Don’t vote based on fear and disinformation. These are the facts.
* The vote on Jan 15 is to begin the home-rule process, NOT to decide if Salida will become a home-rule city. That happens at the end of the process after the charter is written and reviewed by city residents.
* The commission will have 180 days to write a charter if the Jan. 15 vote gives the authority to move forward with the process.
* The process is guided by state statue, which specifies what the charter can cover and requires public input.
* The charter does NOT override state laws. Sunshine Laws and Tabor still must be followed, so the city still cannot raise taxes without a vote of approval. However, the charter can change the size and composition of the districts taxed.
* At the end of the process, voters will study the charter and vote next summer on whether to accept or reject the charter. If the charter is voted down, the commission returns to address the concerns of citizens and there is a second vote. If the charter fails to be accepted on the second vote, the home-rule process is dead and the city remains statutory.
* The cost of the process is between $22,000 and $26,000, not $50,000 to $75,000. This is based on costs to cities similar in size to Salida.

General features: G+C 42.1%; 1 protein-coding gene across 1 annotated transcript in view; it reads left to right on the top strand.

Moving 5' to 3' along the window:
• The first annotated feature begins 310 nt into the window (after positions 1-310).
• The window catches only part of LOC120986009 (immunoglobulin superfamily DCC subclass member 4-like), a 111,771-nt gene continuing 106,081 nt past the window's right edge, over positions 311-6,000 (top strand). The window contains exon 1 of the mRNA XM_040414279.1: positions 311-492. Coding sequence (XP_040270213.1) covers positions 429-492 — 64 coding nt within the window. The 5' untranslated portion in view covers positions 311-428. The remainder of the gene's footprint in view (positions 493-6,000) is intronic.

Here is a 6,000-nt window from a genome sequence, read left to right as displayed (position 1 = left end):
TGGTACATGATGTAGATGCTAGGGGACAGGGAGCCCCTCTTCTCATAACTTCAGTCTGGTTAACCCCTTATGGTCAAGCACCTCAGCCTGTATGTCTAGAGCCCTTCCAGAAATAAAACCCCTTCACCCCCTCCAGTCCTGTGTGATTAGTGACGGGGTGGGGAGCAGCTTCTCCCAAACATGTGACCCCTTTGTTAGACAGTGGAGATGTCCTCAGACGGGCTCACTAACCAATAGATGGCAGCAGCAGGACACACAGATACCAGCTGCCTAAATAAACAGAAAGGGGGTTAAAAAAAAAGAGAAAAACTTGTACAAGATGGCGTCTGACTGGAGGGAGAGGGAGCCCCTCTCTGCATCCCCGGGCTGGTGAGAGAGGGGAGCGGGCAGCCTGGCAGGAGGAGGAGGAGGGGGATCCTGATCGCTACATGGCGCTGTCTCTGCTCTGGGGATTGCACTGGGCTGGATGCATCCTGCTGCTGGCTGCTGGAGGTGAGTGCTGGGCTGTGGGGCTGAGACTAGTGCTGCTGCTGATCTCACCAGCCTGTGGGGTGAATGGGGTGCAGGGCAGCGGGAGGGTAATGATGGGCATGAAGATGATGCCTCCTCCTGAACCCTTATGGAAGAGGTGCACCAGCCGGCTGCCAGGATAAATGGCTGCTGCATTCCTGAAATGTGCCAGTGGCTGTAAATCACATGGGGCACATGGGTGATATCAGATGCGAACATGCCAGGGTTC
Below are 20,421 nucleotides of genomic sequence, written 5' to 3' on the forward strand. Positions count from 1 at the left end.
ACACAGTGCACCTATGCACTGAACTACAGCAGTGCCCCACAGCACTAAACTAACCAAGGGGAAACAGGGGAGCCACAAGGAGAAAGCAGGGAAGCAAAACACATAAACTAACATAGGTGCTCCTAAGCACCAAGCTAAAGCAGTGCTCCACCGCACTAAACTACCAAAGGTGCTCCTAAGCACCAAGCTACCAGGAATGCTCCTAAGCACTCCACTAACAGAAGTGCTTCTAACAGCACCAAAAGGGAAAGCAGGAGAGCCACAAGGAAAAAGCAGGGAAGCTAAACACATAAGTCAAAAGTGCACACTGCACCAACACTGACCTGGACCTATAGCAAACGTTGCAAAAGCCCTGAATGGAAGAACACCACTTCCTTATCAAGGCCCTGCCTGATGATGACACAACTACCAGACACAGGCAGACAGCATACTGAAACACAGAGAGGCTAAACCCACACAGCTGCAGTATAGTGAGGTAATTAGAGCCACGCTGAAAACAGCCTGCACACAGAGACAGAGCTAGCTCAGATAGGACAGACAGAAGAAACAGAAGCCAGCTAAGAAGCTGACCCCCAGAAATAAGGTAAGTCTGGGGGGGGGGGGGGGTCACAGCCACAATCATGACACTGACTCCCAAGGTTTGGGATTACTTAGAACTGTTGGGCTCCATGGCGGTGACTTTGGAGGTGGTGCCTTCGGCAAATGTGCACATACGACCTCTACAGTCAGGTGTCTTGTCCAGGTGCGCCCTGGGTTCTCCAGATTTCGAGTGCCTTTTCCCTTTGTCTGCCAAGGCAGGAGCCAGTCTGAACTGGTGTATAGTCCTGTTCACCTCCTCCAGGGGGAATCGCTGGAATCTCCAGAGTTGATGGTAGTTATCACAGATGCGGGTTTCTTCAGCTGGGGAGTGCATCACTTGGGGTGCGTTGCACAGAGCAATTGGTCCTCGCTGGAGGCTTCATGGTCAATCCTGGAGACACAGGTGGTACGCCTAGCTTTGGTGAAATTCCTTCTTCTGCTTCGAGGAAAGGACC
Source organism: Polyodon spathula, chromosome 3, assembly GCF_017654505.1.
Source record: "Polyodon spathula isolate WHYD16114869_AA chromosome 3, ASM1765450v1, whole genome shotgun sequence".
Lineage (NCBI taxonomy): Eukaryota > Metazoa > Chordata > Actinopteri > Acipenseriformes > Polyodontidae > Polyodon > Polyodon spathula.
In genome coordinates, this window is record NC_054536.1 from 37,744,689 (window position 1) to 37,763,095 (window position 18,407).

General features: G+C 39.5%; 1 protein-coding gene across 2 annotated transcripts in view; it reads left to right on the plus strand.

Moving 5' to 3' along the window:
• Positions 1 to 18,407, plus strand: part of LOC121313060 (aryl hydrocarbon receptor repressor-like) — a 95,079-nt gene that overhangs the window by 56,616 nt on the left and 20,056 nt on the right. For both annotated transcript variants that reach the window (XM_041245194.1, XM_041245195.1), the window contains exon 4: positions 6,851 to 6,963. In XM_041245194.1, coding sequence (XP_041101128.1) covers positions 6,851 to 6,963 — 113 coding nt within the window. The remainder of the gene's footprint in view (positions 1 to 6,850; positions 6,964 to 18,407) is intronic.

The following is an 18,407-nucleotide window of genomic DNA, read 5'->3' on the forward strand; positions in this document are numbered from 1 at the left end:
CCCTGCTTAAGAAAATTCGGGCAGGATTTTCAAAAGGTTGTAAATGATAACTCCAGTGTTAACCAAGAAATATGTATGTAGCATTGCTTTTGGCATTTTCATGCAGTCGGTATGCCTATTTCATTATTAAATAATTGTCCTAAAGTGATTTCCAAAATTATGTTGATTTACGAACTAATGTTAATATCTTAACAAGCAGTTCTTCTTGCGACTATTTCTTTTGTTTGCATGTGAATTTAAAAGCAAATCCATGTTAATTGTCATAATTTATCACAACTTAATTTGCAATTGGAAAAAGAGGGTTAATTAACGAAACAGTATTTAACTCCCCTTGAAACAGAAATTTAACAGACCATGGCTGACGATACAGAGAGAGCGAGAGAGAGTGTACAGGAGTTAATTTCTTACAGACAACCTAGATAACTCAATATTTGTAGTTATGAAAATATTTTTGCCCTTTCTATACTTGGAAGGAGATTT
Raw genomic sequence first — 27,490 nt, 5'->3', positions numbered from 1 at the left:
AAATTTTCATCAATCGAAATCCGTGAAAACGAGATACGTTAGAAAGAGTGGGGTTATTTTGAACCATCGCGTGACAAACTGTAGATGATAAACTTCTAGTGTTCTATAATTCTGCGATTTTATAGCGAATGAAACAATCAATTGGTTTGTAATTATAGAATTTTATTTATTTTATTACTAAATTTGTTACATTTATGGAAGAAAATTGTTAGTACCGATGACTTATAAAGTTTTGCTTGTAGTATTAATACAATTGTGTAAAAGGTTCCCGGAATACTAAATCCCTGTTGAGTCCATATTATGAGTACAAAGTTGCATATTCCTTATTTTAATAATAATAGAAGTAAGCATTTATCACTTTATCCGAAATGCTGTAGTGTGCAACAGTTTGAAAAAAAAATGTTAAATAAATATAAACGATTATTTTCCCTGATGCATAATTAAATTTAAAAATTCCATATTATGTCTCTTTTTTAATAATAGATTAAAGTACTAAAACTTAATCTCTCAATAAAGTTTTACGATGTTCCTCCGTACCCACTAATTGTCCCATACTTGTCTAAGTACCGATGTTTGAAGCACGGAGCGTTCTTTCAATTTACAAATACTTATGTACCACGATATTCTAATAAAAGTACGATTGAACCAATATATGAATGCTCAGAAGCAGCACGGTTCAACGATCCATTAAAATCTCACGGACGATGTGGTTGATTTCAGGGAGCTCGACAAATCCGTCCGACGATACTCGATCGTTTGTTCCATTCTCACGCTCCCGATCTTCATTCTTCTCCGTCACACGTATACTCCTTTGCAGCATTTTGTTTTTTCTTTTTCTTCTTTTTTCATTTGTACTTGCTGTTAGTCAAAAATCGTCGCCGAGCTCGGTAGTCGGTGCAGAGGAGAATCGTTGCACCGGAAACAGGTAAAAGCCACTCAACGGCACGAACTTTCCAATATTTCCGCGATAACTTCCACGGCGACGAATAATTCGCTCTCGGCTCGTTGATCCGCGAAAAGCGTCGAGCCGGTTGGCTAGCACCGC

* All cities in Colorado stated out as statutory cities governed by state statues. All statutory cities follow the same statues, whether they are small, rural, mountain communities or large metropolitan cities. It is a “one-size-fits-all” approach. Home rule became an option so that cities with different needs could have regulations that better fit those unique needs. No city that has become a home-rule city has ever gone back. There are procedures to revise the charter as well as to cancel the charter.
* If there is not a statue addressing a specific issue, a statutory city cannot deal with that issue. For example, most everyone wanted a motel tax that was a percentage of the nightly fee charged, but state statue only allows a set amount to be collected, whether the room is a $20- or a $120-per-night room.
* The charter can address the structure of government and processes for making decisions.
If you believe that more transparency is needed, that can be written into the charter by developing processes that require transparency. A system of checks and balances can also be written into the charter.
* If the city remains under state statues, the city government can continue to make the kinds of decisions it has made in the past and in the same manner.
* Most importantly, voters have complete control over this process. The City Council and the mayor have no say in what goes into the charter or its approval.